|←Personal Poems||Chalkley Hall
|Chalkley Hall, near Frankford, Pa., was the residence of Thomas Chalkley, an eminent minister of the Friends' denomination. He was one of the early settlers of the Colony, and his Journal, which was published in 1749, presents a quaint but beautiful picture of a life of unostentatious and simple goodness. He was the master of a merchant vessel, and, in his visits to the west Indies and Great Britain, omitted no opportunity to labor for the highest interests of his fellow-men. During a temporary residence in Philadelphia, in the summer of 1838, the quiet and beautiful scenery around the ancient village of Frankford frequently attracted me from the heat and bustle of the city. I have referred to my youthful acquaintance with his writings in Snow-Bound.|
How bland and sweet the greeting of this breeze
To him who flies
From crowded street and red wall's weary gleam,
Till far behind him like a hideous dream
The close dark city lies
Here, while the market murmurs, while men throng
The marble floor
Of Mammon's altar, from the crush and din
Of the world's madness let me gather in
My better thoughts once more.
Oh, once again revive, while on my ear
The cry of Gain
And low hoarse hum of Traffic die away,
Ye blessed memories of my early day
Like sere grass wet with rain!
Once more let God's green earth and sunset air
Old feelings waken;
Through weary years of toil and strife and ill,
Oh, let me feel that my good angel still
Hath not his trust forsaken.
And well do time and place befit my mood
Beneath the arms
Of this embracing wood, a good man made
His home, like Abraham resting in the shade
Of Mamre's lonely palms.
Here, rich with autumn gifts of countless years,
The virgin soil
Turned from the share he guided, and in rain
And summer sunshine throve the fruits and grain
Which blessed his honest toil.
Here, from his voyages on the stormy seas,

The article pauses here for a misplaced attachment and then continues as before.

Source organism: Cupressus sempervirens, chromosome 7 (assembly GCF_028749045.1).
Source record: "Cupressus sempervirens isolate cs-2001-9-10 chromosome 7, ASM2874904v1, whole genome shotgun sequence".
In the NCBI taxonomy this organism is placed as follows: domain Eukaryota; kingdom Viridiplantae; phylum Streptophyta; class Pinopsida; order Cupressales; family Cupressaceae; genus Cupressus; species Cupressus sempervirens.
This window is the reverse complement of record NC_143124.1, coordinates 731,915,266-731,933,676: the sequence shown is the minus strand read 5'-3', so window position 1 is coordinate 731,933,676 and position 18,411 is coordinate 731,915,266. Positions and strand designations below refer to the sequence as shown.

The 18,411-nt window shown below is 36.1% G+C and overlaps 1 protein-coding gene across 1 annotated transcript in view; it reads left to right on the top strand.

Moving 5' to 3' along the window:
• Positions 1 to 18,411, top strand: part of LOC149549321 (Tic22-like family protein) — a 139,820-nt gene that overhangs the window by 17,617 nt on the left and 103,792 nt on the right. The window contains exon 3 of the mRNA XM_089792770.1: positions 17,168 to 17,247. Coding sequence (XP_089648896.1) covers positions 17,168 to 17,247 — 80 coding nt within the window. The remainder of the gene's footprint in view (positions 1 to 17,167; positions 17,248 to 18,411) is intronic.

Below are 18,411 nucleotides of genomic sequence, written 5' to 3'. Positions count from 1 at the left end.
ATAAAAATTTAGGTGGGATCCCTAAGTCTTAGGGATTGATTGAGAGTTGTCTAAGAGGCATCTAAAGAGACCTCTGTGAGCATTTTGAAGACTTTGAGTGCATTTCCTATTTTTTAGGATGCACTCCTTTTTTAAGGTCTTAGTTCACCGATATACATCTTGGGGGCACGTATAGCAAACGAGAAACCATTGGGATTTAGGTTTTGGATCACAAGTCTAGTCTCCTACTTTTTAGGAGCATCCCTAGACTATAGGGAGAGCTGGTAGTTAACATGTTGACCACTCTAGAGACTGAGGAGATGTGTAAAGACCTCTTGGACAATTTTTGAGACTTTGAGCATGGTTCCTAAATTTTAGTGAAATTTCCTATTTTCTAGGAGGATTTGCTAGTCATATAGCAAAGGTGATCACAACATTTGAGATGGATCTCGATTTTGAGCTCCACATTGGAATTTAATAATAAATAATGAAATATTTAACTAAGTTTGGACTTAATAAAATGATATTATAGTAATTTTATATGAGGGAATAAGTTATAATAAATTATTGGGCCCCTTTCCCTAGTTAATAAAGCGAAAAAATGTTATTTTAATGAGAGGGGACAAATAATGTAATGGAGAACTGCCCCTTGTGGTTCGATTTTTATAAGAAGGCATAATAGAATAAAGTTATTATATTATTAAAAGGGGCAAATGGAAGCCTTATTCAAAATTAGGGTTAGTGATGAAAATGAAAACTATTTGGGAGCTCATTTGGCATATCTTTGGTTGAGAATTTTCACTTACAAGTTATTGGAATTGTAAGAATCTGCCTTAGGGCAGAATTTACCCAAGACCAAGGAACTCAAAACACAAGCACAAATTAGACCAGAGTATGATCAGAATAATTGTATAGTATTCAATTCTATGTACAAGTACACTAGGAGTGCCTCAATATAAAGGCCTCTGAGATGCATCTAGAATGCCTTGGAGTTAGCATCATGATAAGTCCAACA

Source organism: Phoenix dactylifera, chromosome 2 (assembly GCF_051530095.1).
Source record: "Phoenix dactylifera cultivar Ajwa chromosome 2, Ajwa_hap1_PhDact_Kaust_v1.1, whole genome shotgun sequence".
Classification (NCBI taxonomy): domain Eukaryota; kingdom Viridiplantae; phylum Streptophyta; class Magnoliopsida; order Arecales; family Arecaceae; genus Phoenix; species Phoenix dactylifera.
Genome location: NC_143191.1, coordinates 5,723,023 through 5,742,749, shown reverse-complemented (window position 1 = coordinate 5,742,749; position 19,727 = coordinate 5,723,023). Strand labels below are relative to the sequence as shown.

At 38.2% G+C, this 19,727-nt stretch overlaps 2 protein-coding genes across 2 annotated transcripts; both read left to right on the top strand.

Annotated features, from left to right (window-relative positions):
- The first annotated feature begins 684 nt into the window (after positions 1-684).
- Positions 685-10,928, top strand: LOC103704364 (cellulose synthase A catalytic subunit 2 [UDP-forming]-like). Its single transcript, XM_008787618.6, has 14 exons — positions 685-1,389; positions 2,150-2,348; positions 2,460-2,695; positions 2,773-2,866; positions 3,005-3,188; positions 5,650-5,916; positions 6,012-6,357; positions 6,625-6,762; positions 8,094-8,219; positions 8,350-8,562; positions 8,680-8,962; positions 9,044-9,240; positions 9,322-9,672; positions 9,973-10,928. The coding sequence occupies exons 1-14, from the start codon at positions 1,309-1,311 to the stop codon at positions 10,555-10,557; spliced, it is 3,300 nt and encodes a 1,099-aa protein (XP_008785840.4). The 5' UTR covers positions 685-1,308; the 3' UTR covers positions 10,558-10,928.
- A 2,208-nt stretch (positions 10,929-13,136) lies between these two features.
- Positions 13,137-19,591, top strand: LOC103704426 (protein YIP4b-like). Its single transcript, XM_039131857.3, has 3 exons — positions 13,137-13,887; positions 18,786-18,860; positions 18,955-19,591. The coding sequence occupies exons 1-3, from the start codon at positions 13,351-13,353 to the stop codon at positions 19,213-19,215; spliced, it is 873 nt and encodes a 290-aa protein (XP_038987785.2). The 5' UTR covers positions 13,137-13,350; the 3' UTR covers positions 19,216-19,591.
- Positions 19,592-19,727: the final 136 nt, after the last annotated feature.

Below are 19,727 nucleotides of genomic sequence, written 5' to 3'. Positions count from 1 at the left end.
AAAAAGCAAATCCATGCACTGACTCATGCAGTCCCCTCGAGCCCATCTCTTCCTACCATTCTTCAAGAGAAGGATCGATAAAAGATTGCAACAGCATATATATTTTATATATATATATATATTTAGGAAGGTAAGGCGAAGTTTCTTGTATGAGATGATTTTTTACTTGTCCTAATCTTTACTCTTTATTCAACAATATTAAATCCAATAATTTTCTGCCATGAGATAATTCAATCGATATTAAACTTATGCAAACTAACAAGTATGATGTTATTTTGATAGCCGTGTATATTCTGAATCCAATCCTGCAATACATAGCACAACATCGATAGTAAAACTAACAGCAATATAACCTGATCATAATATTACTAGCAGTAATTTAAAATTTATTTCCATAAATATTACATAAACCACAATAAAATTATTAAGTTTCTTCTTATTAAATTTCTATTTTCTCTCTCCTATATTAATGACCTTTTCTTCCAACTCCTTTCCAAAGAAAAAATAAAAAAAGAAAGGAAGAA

Weary and worn,
He came to meet his children and to bless
The Giver of all good in thankfulness
And praise for his return.
And here his neighbors gathered in to greet
Their friend again,
Safe from the wave and the destroying gales,
Which reap untimely green Bermuda's vales,
And vex the Carib main.
To hear the good man tell of simple truth,
Sown in an hour
Of weakness in some far-off Indian isle,
From the parched bosom of a barren soil,
Raised up in life and power.
How at those gatherings in Barbadian vales,
A tendering love
Came o'er him, like the gentle rain from heaven,
And words of fitness to his lips were given,
And strength as from above.
How the sad captive listened to the Word,
Until his chain
Grew lighter, and his wounded spirit felt
The healing balm of consolation melt
Upon its life-long pain
How the armed warrior sat him down to hear
Of Peace and Truth,
And the proud ruler and his Creole dame,
Jewelled and gorgeous in her beauty came,
And fair and bright-eyed youth.
Oh, far away beneath New England's sky,
Even when a boy,
Following my plough by Merrimac's green shore,
His simple record I have pondered o'er
With deep and quiet joy.
And hence this scene, in sunset glory warm,--
Its woods around,
Its still stream winding on in light and shade,
Its soft, green meadows and its upland glade,--
To me is holy ground.
And dearer far than haunts where Genius keeps
His vigils still;
Than that where Avon's son of song is laid,
Or Vaucluse hallowed by its Petrarch's shade,
Or Virgil's laurelled hill.
To the gray walls of fallen Paraclete,
To Juliet's urn,
Fair Arno and Sorrento's orange-grove,
Where Tasso sang, let young Romance and Love
Like brother pilgrims turn.
But here a deeper and serener charm
To all is given;
And blessed memories of the faithful dead
O'er wood and vale and meadow-stream have shed
The holy hues of Heaven!
|This work published before January 1, 1923 is in the public domain worldwide because the author died at least 100 years ago.|